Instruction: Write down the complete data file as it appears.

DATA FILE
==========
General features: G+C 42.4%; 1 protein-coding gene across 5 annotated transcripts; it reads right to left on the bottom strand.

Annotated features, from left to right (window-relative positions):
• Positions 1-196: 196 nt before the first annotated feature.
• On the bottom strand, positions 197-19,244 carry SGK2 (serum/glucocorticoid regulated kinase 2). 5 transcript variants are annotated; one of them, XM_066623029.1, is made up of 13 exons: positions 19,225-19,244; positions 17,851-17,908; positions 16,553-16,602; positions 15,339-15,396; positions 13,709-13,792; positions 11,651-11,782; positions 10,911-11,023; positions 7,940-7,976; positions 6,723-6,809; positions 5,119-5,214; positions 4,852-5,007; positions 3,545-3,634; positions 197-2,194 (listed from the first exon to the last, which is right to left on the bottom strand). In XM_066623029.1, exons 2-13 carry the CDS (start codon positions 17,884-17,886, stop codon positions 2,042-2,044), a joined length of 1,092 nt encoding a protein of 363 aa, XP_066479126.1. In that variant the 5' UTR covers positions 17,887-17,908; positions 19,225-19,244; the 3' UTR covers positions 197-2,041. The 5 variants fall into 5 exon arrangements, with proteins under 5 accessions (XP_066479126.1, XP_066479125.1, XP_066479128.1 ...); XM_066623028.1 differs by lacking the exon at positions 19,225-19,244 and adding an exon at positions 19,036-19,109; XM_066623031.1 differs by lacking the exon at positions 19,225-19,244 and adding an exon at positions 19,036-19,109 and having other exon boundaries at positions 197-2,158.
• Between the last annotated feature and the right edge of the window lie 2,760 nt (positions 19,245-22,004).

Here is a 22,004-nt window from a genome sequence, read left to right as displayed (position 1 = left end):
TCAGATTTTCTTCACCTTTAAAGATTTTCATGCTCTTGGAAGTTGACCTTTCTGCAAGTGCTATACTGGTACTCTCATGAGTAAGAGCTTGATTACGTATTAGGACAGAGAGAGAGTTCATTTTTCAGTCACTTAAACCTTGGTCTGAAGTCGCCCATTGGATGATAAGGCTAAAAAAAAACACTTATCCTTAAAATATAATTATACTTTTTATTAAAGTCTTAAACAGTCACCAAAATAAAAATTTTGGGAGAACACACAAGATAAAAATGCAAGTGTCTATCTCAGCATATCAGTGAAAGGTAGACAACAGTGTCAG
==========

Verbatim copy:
General features: G+C 42.4%; 1 protein-coding gene across 5 annotated transcripts; it reads right to left on the bottom strand.

Annotated features, from left to right (window-relative positions):
• Positions 1-196: 196 nt before the first annotated feature.
• On the bottom strand, positions 197-19,244 carry SGK2 (serum/glucocorticoid regulated kinase 2). 5 transcript variants are annotated; one of them, XM_066623029.1, is made up of 13 exons: positions 19,225-19,244; positions 17,851-17,908; positions 16,553-16,602; positions 15,339-15,396; positions 13,709-13,792; positions 11,651-11,782; positions 10,911-11,023; positions 7,940-7,976; positions 6,723-6,809; positions 5,119-5,214; positions 4,852-5,007; positions 3,545-3,634; positions 197-2,194 (listed from the first exon to the last, which is right to left on the bottom strand). In XM_066623029.1, exons 2-13 carry the CDS (start codon positions 17,884-17,886, stop codon positions 2,042-2,044), a joined length of 1,092 nt encoding a protein of 363 aa, XP_066479126.1. In that variant the 5' UTR covers positions 17,887-17,908; positions 19,225-19,244; the 3' UTR covers positions 197-2,041. The 5 variants fall into 5 exon arrangements, with proteins under 5 accessions (XP_066479126.1, XP_066479125.1, XP_066479128.1 ...); XM_066623028.1 differs by lacking the exon at positions 19,225-19,244 and adding an exon at positions 19,036-19,109; XM_066623031.1 differs by lacking the exon at positions 19,225-19,244 and adding an exon at positions 19,036-19,109 and having other exon boundaries at positions 197-2,158.
• Between the last annotated feature and the right edge of the window lie 2,760 nt (positions 19,245-22,004).

Here is a 22,004-nt window from a genome sequence, read left to right as displayed (position 1 = left end):
TCAGATTTTCTTCACCTTTAAAGATTTTCATGCTCTTGGAAGTTGACCTTTCTGCAAGTGCTATACTGGTACTCTCATGAGTAAGAGCTTGATTACGTATTAGGACAGAGAGAGAGTTCATTTTTCAGTCACTTAAACCTTGGTCTGAAGTCGCCCATTGGATGATAAGGCTAAAAAAAAACACTTATCCTTAAAATATAATTATACTTTTTATTAAAGTCTTAAACAGTCACCAAAATAAAAATTTTGGGAGAACACACAAGATAAAAATGCAAGTGTCTATCTCAGCATATCAGTGAAAGGTAGACAACAGTGTCAG